Once the buyer has a basic idea of what he/she needs, s/he starts looking for specific vendors/products/services to fix the problem. Educated on the features/benefits, s/he compares your pricing with that of your competitors. Your buyer may also ask to talk to some of your other customers to see what their experience has been like, also looking at the option of continuing with business as usual (maintaining the status quo). If the buying process seems too cumbersome, expensive and overwhelming, a buyer might make the decision to wait it out.

By now the IT director has a good idea of what he needs and the laptop brands that can meet his criteria. He has done all of this research up to this point on his own, without involving the vendor’s sales team. He finally calls to talk to a sales rep in order to learn the pricing, support and billing options. (As we’ve pointed out in earlier chapters, the buyer is about 60 % through his decision-making process at this point.) He then compares all this information with his current solution and presents a compelling recommendation to his manager (and others involved in the decision) about switching to a new brand of laptops.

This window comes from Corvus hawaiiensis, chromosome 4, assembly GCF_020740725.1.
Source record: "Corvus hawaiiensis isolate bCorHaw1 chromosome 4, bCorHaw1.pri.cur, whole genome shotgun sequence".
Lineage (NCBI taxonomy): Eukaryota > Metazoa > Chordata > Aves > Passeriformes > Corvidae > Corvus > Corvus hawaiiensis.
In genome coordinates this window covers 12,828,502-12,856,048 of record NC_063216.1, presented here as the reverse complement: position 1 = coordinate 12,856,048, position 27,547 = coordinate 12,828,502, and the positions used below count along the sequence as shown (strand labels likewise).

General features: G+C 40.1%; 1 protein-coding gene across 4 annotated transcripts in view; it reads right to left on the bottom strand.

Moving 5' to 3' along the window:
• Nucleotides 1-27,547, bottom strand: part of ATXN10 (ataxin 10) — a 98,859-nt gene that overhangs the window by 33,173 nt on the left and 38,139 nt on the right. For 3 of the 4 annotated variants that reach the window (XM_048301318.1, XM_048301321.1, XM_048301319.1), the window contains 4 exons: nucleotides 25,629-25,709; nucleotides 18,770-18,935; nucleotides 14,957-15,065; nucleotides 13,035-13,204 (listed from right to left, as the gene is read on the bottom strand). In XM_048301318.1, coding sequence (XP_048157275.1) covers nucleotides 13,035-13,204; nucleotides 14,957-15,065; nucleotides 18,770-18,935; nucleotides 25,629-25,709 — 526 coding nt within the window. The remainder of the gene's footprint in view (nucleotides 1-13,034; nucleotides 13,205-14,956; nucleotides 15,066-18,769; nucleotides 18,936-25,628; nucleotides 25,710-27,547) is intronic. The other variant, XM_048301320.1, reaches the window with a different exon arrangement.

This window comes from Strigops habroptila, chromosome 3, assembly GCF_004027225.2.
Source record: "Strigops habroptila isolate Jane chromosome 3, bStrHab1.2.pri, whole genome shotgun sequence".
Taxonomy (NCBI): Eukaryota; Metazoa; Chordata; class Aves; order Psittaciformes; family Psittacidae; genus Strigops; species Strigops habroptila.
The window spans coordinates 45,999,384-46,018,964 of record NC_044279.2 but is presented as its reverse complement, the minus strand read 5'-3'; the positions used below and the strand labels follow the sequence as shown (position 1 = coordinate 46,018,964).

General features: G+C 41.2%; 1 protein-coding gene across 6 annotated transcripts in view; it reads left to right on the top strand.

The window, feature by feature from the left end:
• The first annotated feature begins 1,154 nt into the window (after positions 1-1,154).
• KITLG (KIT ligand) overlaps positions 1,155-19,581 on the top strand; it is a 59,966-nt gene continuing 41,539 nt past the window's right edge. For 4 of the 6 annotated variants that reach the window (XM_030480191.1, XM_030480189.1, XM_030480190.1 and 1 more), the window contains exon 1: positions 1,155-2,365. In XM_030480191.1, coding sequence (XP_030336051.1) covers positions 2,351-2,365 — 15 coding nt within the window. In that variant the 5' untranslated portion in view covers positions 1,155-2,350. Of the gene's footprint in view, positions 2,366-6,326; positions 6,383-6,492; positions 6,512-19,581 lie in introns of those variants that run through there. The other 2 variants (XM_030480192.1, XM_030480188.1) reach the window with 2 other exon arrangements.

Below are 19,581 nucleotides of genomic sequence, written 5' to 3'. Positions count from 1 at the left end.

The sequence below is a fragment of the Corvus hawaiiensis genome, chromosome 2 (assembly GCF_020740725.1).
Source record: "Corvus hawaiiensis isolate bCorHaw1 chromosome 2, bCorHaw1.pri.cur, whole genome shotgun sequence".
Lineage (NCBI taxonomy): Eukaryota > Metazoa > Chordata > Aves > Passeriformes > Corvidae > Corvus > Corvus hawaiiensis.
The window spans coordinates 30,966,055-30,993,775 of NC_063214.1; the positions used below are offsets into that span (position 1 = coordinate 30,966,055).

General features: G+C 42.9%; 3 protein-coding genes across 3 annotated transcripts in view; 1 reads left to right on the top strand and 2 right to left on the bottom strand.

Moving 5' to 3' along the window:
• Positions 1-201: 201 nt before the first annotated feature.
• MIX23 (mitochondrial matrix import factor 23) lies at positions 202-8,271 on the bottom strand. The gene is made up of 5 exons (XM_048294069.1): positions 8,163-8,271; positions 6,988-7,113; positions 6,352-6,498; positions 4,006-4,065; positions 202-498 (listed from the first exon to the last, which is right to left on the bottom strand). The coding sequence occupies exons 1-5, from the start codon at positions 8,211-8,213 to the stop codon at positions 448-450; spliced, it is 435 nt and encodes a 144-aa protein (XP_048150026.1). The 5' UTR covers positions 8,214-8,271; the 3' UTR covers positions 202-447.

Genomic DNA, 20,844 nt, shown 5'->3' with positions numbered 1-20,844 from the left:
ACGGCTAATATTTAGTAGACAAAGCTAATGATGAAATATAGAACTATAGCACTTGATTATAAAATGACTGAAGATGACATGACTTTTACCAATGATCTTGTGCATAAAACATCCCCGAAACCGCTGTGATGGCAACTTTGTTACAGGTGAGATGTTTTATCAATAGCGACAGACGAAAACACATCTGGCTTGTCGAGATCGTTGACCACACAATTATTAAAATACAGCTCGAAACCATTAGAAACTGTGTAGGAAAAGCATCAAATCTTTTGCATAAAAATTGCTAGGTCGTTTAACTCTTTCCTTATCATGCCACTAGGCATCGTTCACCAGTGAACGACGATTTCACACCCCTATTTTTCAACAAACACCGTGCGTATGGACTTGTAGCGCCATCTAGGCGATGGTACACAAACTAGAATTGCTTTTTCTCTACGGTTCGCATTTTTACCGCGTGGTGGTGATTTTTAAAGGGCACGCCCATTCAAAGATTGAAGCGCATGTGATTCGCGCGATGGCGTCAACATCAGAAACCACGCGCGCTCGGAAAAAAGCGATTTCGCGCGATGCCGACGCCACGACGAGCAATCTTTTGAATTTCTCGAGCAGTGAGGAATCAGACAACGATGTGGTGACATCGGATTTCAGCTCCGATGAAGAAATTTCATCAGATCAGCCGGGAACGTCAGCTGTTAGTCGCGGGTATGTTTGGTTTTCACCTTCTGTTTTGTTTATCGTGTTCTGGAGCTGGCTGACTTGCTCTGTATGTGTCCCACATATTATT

4. Purchase

The purchase phase is generally short. Your prospect may request a trial of your product or service instead of the full-blown solution, wanting to make sure the right choice is being made. At the end of this stage, your buyer makes a decision to go with your solution or a competitor.

Despite the learning curve involved in deploying and supporting a different brand of laptops, the IT director and his manager make a decision to switch. Their procurement team gets involved to negotiate the details of the contract with the new vendor.